Do your terminal tractors need to stay out of the way of Tesla semis? Tesla’s new self-driving semis have a reputation for faster acceleration, even uphill. But how does this translate into on-the-road safety?
A New Breed of Semi
The Tesla company has reported many advantages of using its autonomous vehicles. They won’t jackknife; they go faster uphill – but will they have problems slowing down? The typical 18-wheeler is known for its propensity to runaway downhill. It reaches speeds that defy engine braking, experiences decreased braking force from air brake pressure loss (though this is less likely on modern haulers), and experiences drum fade with prolonged braking.
However, the Tesla semi is a different animal, with no gears/gearbox, and electric motors on drive axles for producing regenerative braking power.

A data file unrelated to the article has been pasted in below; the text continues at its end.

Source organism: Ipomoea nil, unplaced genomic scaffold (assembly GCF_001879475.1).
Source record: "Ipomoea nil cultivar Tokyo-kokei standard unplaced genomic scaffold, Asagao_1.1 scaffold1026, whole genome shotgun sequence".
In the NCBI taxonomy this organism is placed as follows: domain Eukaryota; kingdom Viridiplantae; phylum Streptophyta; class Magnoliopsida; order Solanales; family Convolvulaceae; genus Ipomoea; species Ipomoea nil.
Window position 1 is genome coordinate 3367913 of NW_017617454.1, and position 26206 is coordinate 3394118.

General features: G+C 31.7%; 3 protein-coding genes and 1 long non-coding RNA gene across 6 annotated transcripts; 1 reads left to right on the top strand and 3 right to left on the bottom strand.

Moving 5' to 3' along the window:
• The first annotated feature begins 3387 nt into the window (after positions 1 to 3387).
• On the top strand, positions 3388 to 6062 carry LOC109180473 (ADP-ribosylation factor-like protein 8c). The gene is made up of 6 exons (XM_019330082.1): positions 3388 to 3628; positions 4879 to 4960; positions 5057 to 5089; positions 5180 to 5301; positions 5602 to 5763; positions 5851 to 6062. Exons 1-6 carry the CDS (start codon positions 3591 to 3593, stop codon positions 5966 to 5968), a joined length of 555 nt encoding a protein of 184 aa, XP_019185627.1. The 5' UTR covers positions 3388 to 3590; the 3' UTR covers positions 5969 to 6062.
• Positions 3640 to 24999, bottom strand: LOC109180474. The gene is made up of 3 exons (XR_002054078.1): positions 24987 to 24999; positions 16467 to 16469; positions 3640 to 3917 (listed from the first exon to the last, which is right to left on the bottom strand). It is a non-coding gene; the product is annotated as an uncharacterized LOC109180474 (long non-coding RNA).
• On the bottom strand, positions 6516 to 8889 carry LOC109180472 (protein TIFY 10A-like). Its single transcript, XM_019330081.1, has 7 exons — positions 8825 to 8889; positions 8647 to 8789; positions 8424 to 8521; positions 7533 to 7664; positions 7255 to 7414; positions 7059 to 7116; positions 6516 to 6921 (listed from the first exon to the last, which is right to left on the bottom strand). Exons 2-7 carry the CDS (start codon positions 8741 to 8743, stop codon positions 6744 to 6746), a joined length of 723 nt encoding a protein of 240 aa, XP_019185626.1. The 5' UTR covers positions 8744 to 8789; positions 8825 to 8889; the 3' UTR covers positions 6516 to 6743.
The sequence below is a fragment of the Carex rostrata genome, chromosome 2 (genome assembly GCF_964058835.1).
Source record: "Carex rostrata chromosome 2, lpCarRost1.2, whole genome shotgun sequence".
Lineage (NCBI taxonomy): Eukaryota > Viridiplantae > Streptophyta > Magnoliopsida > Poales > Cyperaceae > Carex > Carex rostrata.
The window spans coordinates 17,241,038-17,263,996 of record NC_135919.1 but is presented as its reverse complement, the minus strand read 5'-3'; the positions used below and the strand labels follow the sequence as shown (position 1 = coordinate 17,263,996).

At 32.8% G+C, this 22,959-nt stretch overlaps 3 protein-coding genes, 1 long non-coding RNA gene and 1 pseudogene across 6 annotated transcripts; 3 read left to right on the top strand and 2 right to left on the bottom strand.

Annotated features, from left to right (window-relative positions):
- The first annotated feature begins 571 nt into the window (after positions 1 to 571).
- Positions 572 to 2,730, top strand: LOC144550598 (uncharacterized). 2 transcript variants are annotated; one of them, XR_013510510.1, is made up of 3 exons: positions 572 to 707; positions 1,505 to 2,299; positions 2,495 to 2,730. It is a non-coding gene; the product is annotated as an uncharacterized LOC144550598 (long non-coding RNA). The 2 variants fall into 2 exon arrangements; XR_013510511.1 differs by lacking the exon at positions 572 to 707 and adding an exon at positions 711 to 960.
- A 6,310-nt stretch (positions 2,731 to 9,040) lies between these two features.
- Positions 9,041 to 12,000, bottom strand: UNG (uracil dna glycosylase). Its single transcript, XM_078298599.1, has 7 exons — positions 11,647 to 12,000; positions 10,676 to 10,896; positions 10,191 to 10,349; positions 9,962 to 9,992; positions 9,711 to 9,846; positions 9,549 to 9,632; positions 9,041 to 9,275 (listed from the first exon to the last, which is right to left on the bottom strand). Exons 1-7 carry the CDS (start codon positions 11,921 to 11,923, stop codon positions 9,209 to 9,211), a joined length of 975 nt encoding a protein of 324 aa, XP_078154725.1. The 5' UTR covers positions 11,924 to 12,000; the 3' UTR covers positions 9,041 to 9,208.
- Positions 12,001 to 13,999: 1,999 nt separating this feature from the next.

Are ‘Regenerative’ Capabilities Enough?
Regenerative braking provides braking forces to 8-of-18 wheels, but doesn’t eliminate air pressure loss or brake drum fade. On an 80,000-pound, fully-loaded semi, will regenerative braking prove sufficient? Eight-million-pound diesel-electric freight trains utilize a similar stopping process with their dynamic braking systems, and store the friction-generated power in a battery. And as with Tesla’s autonomous semi’s, when used in conjunction with air brakes, it provides reliable speed control, which is relied upon in areas with heavy grades.
There’s No Replacement for Safe Driving
Though it remains unknown how Tesla semis in Autosteer will fare with steep downhills, due to their ability to accelerate faster, this will land the semis into more situations where speed is carried into the downhill leg. While in total, it’s likely there will be fewer runaway Tesla self-driving semis, there may be some.
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